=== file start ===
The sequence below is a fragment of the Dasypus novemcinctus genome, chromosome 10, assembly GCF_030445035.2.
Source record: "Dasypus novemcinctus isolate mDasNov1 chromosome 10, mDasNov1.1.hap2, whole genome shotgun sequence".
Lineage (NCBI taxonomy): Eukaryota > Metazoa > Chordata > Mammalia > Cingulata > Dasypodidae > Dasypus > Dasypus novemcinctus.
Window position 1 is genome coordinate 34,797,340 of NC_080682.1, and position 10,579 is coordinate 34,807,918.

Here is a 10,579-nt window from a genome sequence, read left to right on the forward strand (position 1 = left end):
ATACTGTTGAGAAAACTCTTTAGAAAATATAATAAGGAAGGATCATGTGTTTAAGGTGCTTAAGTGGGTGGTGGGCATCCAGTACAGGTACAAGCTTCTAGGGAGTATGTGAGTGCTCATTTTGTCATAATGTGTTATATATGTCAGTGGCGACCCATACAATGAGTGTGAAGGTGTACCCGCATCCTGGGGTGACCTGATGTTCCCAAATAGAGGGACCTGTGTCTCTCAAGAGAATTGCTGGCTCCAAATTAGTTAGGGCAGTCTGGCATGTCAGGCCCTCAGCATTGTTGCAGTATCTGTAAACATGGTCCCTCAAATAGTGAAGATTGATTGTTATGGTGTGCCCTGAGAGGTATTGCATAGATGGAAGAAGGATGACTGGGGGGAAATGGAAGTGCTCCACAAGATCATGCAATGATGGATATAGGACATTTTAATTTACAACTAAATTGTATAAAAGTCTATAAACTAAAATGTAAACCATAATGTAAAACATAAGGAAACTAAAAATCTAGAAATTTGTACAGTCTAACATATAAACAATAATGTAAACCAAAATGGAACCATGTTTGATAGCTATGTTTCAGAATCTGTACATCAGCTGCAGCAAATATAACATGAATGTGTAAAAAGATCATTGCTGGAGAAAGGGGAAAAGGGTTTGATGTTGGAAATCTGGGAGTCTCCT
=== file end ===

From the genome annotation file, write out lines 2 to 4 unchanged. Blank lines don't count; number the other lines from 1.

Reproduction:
Source record: "Dasypus novemcinctus isolate mDasNov1 chromosome 10, mDasNov1.1.hap2, whole genome shotgun sequence".
Lineage (NCBI taxonomy): Eukaryota > Metazoa > Chordata > Mammalia > Cingulata > Dasypodidae > Dasypus > Dasypus novemcinctus.
Window position 1 is genome coordinate 34,797,340 of NC_080682.1, and position 10,579 is coordinate 34,807,918.